Efforts under way to end Somalia leaders' spat

Saturday September 11 2021
Somalia leaders

Somalia's Prime Minister Hussein Roble and President Mohamed Farmaajo. PHOTO | AFP


Somalia’s regional leaders of South West and Galmudug State have arrived in Mogadishu in a bid to end an ongoing public spat between President Mohamed Farmaajo and his Prime Minister Hussein Roble.

Presidents Abdiaziz Hassan Laftagareen  of South West and Ahmed Abdi Karie Qoorqoor  of Galmudug flew to the Somali capital Mogadishu in a peace-making role, in a week Farmaajo and Roble have shocked many with their apparent disagreement.

It began on Monday when PM Roble suspended the Director General of the National Intelligence and Security Agency (NISA) Fahad Yasin, something which Farmaajo overruled immediately.

Roble ignored Farmaajo’s statement and was waiting to preside a ceremony within three days for his nominee as NISA boss, General Bashir Mohamed Jama, to take office.

Instead, just a day after, Yasin resigned from the post of NISA director on Tuesday, which Farmaajo readily accepted and replaced him with Yasin Abdullahi Mohamud who was until then the commander of NISA operations in Banadir region (Mogadishu and surrounding locations).

The Farmaajo’s appointee Mohamud wasted no time in taking office while Fahad Yasin who was in Turkey joined the handover ceremony on Wednesday by virtual means and surrendered powers.


That left General Jama, the man chosen by Roble to lead the spy agency, with no chance to go to NISA headquarters and take over the office.

The problem between the president and the premier’s offices worsened when Roble sacked the Internal Security Minister Hassan Hundubey. Within a couple of hours, Farmaajo nullified the prime minister’s dismissal of Hundubey and replacement with Abdullahi Mohamed Nur, a member of the outgoing federal parliament.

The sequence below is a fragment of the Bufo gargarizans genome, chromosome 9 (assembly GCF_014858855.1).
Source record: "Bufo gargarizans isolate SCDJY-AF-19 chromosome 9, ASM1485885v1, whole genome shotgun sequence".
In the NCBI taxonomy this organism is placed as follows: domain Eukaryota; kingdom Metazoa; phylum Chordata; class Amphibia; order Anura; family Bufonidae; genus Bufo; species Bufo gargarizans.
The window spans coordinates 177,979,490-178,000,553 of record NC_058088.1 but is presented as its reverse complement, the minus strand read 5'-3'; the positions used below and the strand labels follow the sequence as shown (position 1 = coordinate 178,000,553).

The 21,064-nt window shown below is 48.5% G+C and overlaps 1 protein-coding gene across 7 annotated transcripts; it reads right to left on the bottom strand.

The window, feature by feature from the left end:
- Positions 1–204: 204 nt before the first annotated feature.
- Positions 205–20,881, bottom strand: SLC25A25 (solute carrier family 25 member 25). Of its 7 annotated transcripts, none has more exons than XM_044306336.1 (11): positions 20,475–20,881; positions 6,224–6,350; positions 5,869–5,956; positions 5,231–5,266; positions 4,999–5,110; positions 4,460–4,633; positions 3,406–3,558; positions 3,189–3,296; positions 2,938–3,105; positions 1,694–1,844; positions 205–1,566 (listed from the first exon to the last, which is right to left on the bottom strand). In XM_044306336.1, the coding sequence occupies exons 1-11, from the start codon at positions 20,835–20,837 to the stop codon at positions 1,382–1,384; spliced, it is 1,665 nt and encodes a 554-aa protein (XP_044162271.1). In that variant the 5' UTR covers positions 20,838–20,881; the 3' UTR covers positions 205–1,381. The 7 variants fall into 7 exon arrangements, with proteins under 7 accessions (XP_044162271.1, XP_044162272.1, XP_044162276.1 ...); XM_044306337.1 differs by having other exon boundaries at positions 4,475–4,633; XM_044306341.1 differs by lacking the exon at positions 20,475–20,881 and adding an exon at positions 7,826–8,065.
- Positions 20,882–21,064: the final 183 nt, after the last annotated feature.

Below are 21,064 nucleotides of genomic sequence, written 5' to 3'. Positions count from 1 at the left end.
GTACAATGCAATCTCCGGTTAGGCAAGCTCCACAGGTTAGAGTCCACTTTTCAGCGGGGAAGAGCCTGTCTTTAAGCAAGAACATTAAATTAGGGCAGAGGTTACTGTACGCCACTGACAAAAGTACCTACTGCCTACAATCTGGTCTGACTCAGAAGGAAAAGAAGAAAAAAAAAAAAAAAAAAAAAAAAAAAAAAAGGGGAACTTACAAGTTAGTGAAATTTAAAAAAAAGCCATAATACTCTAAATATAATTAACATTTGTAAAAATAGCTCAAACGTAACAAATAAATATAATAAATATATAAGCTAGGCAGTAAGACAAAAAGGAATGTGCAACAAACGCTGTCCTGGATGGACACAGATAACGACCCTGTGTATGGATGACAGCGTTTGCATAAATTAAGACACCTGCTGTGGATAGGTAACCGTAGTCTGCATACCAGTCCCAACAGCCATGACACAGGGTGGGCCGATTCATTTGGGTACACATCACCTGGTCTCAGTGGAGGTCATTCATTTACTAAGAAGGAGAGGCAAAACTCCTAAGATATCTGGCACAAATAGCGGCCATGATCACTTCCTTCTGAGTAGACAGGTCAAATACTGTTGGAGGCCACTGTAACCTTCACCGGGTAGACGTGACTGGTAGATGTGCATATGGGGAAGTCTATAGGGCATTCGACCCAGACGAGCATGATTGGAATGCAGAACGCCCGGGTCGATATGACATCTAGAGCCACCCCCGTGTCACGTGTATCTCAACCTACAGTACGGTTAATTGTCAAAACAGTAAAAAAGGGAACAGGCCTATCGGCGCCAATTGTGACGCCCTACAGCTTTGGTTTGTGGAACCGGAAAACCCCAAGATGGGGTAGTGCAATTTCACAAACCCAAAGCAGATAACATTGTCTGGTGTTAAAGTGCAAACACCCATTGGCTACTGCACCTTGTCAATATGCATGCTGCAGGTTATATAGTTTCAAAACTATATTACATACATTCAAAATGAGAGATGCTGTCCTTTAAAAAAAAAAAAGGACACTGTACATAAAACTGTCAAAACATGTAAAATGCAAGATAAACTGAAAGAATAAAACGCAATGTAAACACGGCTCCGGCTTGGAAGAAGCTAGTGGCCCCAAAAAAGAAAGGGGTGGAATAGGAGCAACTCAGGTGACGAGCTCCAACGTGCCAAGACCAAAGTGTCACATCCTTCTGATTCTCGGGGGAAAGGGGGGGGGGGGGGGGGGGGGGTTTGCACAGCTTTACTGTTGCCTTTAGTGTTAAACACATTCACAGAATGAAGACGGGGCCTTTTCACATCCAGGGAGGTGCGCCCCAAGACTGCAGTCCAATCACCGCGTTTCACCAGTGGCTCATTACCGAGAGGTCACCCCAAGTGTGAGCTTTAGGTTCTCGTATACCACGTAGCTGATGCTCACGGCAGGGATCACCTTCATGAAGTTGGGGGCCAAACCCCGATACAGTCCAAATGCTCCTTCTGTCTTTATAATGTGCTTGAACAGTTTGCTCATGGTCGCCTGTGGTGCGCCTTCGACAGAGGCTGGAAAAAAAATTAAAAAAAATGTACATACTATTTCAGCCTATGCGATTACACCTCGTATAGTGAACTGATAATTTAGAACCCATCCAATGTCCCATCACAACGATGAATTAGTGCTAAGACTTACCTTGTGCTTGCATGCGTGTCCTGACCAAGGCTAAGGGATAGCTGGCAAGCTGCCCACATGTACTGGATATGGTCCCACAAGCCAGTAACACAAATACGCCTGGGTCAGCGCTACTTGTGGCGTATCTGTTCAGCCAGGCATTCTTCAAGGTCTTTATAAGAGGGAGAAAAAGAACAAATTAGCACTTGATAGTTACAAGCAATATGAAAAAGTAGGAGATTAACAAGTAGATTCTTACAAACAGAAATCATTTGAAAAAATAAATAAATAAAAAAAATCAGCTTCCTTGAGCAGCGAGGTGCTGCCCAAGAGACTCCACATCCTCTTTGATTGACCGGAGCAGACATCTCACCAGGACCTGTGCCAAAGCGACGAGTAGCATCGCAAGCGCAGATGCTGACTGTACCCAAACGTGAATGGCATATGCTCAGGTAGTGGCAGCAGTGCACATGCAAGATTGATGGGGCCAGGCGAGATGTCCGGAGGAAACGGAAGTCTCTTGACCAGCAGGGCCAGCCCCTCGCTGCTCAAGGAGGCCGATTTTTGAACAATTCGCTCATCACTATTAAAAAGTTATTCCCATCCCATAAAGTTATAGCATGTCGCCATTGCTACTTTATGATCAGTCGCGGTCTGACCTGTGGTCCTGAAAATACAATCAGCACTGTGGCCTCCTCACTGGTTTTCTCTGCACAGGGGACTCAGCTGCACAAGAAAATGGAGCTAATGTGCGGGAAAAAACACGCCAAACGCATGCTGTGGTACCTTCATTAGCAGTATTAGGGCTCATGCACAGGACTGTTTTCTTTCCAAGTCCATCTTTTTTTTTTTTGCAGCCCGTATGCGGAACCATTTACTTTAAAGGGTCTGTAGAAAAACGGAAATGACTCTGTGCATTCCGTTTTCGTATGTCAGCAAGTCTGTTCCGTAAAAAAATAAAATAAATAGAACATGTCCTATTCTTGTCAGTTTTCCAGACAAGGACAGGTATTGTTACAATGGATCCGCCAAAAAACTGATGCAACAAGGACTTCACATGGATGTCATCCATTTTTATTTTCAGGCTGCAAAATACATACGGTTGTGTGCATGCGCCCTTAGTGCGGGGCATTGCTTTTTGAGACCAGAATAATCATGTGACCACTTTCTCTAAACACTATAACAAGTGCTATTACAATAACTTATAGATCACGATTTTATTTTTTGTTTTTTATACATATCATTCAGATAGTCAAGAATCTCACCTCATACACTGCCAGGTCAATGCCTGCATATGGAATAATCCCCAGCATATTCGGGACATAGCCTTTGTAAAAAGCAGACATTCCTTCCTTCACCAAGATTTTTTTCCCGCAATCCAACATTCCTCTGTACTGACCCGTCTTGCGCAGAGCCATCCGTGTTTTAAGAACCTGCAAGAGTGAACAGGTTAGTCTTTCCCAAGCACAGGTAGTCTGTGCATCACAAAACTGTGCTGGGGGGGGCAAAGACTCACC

Both Farmaajo and Roble have cited articles in the provisional constitution, in defending their actions.

The chaos raised tension and a meeting on  Thursday, between commanders of Somalia’s armed forces; police, military, custodian corps and the spy agency, in Mogadishu attracted a lot of public attention.

The high profile meeting participants included General Odowa Yusuf Raghe of the Somali National Army (SNA), General Abdi Hassan Hijar of the Somali Police Force, General Mahad Abdurahman Adan of the Custodian Corps and the Acting Director-General of the National Intelligence and Security (NISA) met at the NISA headquarter in the capital.

After the meeting, General Hijar of the police force told the media that the meeting at NISA headquarters was routine and was meant for commanders to exchange opinions on how to ensure that the country remains stable.

“It was routine meeting by the commanders and we discussed that our responsibility include the nation having a peaceful election and a serene environment,” remarked Gen. Hijar.

Both Galmudug and South West presidents have since held separate meetings with Farmaajo and Roble and vowed to continue until they achieve a conducive environment for the remaining processes of the indirect election.

Dr Abdurahman Baadiyow, a former presidential candidate in 2017 and a renowned scholar on peace, expressed confidence that the challenge between the president and the premier will end in reconciliation.

“If anything I can borrow from my conflict-resolution in Somalia, I am confident that Farmaajo-Roble confrontation will end peacefully,” remarked Baadiyow, indicating that escalation to violence is not foreseable and it is a thing of the past.

Also on Monday, Omar Abdirashid Sharmarke @OmarSharmarke, a former prime minister, tweeted:

“Political crisis of this nature turfs out moderates and puts radicals into position of influence. Failure to both agree on the NISA leadership issue and solve the Ikran Tahlil case can engender hard feelings that can rapidly escalate into uncontrollable accusations and violence.”        

Member of Somalia’s International Partners led by James Swan, the United Nations Secretary-General's Special Representative for Somalia, are known to operate behind the scenes to find a solution.